When Virginia Johnson was studying ballet in high school in the 1960s, the director of the program told her she would likely have a career in dance, but she was never going to be a ballerina “because there are no Black ballerinas.”
Johnson went on to become a founding dancer with Dance Theatre of Harlem, where she performed ballet in principal roles for more than 25 years before eventually becoming the groundbreaking dance company's artistic director. But in hindsight, she said she appreciated the candor of her former teacher.
“She was being honest,” Johnson said during a telephone interview in advance of a Tuesday, March 21 Dance Theatre of Harlem performance in Bellingham at the Mount Baker Theatre. “She was giving me the lay of the land, though I worked with her for six years and she never at any moment during the time she was training me thought she couldn't give me her best. She was just telling me the reality.”
Arthur Mitchell was the exception to the rule at the time, Johnson said. The dancer and choreographer made history in 1955 as the first Black principal dancer at New York City Ballet, and his decision to co-found the Dance Theatre of Harlem with his former ballet master Karel Shook was said to have been galvanized by the assassination of Martin Luther King Jr. on April 4, 1968.
Founding dancer and Dance Theatre of Harlem Artistic Director Virginia Johnson started dancing with the company when she was 18 years old, after being told she'd never be a professional ballet dancer because of the color of her skin. (Photo courtesy of Theik Smith)
Inclusivity and empowerment through the arts were always at the forefront of the founders' mission, and starting at age 18, Johnson was there to see the dance company go from teaching ballet classes out of a garage in Harlem to eventually performing around the globe.
“Arthur Mitchell created Dance Theatre of Harlem for a number of reasons, but one of them was definitely to let the world understand that ballet belongs to everyone,” Johnson said.
“It's not an art form that belongs to one culture or one group of people. If you create opportunity and access, ballet can be the most wonderful art form in the world.”
Johnson said as a founding member who met Mitchell while studying at the New York School of the Arts, she was well aware they were breaking new ground. Along with other dancers, she'd been told, “you don't belong here.” But Mitchell proved the naysayers wrong. Johnson said they felt like they were “pioneers” and “crusaders” who were able to convince people ballet could be many more things than they'd imagined.
These days, the 18-member troupe's repertoire includes neoclassical works by famed choreographer George Balanchine (a longtime collaborator with Mitchell) and resident choreographer Robert Garland, alongside contemporary works celebrating African American culture.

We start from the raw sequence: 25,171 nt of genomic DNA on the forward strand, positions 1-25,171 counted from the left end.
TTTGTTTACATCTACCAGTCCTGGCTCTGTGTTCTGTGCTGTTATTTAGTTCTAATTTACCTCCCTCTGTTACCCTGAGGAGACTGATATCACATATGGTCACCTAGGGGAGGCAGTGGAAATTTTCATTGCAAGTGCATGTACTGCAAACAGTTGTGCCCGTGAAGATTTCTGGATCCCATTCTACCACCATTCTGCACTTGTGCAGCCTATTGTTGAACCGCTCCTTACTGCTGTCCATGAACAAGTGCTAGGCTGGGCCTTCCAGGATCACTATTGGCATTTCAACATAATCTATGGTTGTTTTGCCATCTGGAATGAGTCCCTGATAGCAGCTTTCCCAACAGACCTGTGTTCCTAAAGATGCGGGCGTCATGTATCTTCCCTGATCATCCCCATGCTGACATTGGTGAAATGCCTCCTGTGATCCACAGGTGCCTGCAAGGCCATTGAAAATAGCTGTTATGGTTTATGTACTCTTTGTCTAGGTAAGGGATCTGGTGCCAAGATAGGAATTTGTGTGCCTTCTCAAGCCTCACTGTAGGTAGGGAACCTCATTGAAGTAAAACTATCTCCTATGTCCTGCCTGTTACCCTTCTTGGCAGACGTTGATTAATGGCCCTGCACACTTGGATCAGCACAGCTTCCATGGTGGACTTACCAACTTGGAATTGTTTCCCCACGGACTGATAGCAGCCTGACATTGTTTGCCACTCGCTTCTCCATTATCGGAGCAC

Johnson remembers Dance Theatre of Harlem's first public performance in New York City — in the rotunda at the Guggenheim Museum in 1972. She also recalls coming back to the fold in 2009, when Mitchell asked her to return as artistic director during a time when the company wasn't touring due to financial issues.
In fact, the company was on hiatus when Mitchell — who passed away in 2018 — invited Johnson to come back and bring it back to life.
Members of Dance Theatre of Harlem congregate under a portrait of co-founder Arthur Mitchell, who passed away in 2018. (Photo courtesy of Janee Smith)
“And so the company came back,” Johnson said.
“It's been very intense, it's been wonderful but not easy. But we have a company now, and it's a pretty magnificent company. I'm proud of that.”
The sense of satisfaction, she said, is why she feels comfortable passing the baton to Garland, the longtime resident choreographer and school director who will assume the artistic director position on July 1.
Johnson has never taken her job for granted. She said it has given her a lot of personal satisfaction, but the main reason she returned was that she strongly believes in the mission of the company and the importance of the institution to ballet.
Although the company has always been conscious of color and race, Johnson said it was never about making a Black ballet company, but rather giving all dancers a chance to define their own identities.
“For much of our history in this country, Black people were erased, they were ignored, not considered worthy of consideration,” Johnson said. “So I think it's tremendously important for people to become aware of us and what we're capable of doing. At the same time, we're human beings.
“It's that double-sided sword that we of course are representing who we are in our identity and representation that we bring to the ballet stage. But ultimately, it's about the art form of ballet and what it can be.”
Dance Theatre of Harlem performs at 7 p.m. Tuesday, March 21 at the Mount Baker Theatre, 104 N. Commercial St. Tickets are $40–$70. Info: mountbakertheatre.com.